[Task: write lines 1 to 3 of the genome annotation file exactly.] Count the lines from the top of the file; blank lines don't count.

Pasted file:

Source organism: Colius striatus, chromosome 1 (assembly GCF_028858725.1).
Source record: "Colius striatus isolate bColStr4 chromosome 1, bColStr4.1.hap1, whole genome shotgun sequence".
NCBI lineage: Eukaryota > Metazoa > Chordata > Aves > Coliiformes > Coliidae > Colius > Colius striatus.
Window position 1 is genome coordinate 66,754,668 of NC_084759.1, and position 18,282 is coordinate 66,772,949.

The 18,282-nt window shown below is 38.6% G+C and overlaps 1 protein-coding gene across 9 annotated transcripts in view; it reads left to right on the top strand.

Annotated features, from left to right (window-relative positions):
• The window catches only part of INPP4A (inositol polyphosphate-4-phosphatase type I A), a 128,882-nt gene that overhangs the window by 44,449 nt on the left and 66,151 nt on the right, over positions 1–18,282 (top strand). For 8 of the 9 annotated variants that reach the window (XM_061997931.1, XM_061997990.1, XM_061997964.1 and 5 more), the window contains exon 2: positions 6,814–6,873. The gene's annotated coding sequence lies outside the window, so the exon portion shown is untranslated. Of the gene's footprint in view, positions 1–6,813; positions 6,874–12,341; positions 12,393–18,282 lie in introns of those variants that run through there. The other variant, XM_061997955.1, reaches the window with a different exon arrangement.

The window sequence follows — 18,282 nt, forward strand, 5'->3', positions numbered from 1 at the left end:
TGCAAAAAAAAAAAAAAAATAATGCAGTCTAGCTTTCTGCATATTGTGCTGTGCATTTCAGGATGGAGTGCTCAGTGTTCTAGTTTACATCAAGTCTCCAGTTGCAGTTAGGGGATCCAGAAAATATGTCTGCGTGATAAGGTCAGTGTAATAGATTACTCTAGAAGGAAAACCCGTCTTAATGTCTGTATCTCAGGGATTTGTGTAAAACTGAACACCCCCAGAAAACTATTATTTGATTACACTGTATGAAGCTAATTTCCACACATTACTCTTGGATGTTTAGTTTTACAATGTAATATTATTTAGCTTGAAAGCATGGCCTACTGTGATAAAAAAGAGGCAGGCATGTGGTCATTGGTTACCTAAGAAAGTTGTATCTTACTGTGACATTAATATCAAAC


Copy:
Source organism: Colius striatus, chromosome 1 (assembly GCF_028858725.1).
Source record: "Colius striatus isolate bColStr4 chromosome 1, bColStr4.1.hap1, whole genome shotgun sequence".
NCBI lineage: Eukaryota > Metazoa > Chordata > Aves > Coliiformes > Coliidae > Colius > Colius striatus.